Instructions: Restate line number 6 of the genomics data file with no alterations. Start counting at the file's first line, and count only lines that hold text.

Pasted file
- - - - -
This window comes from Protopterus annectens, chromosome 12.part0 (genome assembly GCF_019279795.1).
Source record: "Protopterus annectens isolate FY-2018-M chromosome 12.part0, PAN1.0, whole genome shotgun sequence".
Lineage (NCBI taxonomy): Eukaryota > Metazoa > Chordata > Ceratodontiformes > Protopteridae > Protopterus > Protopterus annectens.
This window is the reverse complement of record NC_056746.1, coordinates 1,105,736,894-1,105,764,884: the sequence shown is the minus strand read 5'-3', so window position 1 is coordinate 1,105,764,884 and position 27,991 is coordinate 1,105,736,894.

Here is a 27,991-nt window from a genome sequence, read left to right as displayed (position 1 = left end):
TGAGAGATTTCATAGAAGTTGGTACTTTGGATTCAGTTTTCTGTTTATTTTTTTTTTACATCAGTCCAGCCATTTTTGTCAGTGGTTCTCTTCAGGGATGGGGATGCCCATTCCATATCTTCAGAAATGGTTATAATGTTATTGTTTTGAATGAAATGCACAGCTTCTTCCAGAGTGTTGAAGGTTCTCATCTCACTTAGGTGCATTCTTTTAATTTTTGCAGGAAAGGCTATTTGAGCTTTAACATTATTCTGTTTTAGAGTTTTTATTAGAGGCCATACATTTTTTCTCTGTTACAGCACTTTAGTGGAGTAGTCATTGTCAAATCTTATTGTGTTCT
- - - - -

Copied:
TGAGAGATTTCATAGAAGTTGGTACTTTGGATTCAGTTTTCTGTTTATTTTTTTTTTACATCAGTCCAGCCATTTTTGTCAGTGGTTCTCTTCAGGGATGGGGATGCCCATTCCATATCTTCAGAAATGGTTATAATGTTATTGTTTTGAATGAAATGCACAGCTTCTTCCAGAGTGTTGAAGGTTCTCATCTCACTTAGGTGCATTCTTTTAATTTTTGCAGGAAAGGCTATTTGAGCTTTAACATTATTCTGTTTTAGAGTTTTTATTAGAGGCCATACATTTTTTCTCTGTTACAGCACTTTAGTGGAGTAGTCATTGTCAAATCTTATTGTGTTCT